ual heroism? 

What  happened  in  France,  when  in  the  year  1914  we 
rushed  into  that  country  in  an  unheard-of  victorious  storm? 
What  did  Italy  do  in  the  days  of  the  collapse  of  its  front 
on  the  Isonzo?  What  again  did  France  do  in  the  spring  of 
1918  when  the  stormy  assaults  of  the  German  divisions 
seemed  to  unhinge  its  positions  and  when  the  far-reaching 
arm  of  the  heavy  long-distance  batteries  began  to  knock  at 
the  doors  of  Paris? 

How  had  the  fever  heat  of  national  passion  been  whipped 
into  the  faces  of  the  hastily  retreating  regiments!  How  did 
propaganda  and  ingenious  influence  work  on  the  masses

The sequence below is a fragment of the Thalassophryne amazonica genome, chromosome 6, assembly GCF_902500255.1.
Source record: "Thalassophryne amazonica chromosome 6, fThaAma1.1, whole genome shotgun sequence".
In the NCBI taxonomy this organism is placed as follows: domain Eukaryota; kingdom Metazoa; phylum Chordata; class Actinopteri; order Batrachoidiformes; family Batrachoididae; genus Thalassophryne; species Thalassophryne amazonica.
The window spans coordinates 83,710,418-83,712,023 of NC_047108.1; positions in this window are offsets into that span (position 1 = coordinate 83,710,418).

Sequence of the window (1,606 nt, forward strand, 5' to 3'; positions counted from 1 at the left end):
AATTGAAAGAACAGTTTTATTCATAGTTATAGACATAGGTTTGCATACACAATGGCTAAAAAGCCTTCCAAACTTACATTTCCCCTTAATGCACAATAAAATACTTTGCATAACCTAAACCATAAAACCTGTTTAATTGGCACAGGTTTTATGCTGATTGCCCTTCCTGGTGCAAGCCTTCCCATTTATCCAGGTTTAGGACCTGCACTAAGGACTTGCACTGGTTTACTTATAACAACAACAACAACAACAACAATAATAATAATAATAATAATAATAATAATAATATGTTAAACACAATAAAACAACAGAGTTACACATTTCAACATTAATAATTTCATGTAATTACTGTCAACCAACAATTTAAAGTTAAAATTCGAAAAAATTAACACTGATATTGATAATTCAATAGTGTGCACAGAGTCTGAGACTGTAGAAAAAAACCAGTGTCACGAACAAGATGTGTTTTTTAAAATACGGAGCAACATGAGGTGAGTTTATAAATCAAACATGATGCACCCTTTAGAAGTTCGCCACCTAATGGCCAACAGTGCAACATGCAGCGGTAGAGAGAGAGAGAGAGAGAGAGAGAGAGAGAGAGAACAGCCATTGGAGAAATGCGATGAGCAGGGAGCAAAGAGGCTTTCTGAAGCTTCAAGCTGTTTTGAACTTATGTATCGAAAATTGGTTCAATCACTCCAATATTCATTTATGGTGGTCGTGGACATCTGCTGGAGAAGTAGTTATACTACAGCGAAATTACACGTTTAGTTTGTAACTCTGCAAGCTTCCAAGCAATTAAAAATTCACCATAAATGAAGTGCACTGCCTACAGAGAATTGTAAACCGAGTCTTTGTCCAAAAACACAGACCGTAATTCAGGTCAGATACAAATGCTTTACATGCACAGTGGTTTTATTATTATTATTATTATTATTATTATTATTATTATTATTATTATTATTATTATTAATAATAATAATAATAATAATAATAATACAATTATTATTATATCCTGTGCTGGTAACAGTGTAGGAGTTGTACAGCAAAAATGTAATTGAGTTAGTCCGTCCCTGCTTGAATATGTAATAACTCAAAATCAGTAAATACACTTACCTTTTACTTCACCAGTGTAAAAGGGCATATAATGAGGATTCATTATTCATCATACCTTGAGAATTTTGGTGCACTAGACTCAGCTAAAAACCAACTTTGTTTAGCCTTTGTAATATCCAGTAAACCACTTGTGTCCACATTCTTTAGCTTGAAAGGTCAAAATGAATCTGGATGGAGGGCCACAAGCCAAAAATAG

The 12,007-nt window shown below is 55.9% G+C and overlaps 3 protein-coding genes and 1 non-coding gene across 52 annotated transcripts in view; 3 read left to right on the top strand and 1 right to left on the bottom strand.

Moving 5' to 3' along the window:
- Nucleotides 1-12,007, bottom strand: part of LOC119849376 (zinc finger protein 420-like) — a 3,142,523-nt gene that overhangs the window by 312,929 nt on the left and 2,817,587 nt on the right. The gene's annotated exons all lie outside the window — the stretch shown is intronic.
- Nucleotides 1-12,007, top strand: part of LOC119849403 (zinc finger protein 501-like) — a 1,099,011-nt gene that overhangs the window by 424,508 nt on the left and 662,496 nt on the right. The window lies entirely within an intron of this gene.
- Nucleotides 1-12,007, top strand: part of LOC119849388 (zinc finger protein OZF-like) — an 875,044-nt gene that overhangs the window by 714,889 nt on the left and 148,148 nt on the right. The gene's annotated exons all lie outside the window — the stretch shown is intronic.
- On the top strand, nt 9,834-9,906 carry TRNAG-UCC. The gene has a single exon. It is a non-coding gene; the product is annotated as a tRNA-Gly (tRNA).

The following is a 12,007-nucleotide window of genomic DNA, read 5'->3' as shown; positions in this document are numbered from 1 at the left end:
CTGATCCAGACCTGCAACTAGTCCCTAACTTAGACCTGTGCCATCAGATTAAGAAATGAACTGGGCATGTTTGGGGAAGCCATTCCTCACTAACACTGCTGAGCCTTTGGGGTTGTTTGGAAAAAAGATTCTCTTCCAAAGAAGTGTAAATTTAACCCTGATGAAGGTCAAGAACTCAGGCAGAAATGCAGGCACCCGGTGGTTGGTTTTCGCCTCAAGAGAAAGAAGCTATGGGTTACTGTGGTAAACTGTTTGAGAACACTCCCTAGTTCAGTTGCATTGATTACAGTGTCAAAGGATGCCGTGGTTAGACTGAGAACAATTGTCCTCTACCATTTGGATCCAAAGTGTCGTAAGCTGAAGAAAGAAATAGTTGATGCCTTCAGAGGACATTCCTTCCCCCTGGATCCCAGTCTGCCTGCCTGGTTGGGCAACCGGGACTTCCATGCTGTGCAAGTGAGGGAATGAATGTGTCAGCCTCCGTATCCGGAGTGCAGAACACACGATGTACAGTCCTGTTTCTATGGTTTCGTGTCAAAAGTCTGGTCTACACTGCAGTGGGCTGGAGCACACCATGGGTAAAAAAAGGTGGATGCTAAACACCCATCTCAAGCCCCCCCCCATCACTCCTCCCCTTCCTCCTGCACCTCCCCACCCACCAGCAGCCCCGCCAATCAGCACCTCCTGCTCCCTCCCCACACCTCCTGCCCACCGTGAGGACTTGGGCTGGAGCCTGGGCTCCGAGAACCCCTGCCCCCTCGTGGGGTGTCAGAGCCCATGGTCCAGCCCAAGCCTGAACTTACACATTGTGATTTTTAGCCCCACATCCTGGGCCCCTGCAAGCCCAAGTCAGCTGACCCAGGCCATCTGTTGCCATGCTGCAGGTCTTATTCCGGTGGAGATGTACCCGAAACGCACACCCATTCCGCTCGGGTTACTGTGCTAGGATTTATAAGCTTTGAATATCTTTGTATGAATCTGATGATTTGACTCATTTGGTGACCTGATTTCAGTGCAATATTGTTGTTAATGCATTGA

in  order  to  hammer  the  faith  in  a  final  victory  into  the 
hearts  of  the  broken  fronts ! 

But  what  was  done  on  our  side? 

Nothing,  or  even  worse  than  that. 

At  that  time  I  often  felt  fury  and  indignation  rise  in  me 
whenever  we  received  the  latest  papers  which  enabled  us 
to  read  of  this  psychological  mass-murder  which  was  being 
carried  out. 

But  more  than  once  I  was  tormented  by  the  thought 
that,  if  Destiny  had  put  me  in  the  place  of  these  incapable 
or  criminal  scamps  or  incompetents  of  our  propagand  a  serv- 
ice, a  different  kind  of  battle  would  have  been  announced 
to  Destiny. 

In  those  months,  for  the  first  time,  I  felt  fully  the  whims 
of  fortune  which  kept  me  at  the  front  in  a  place  where  any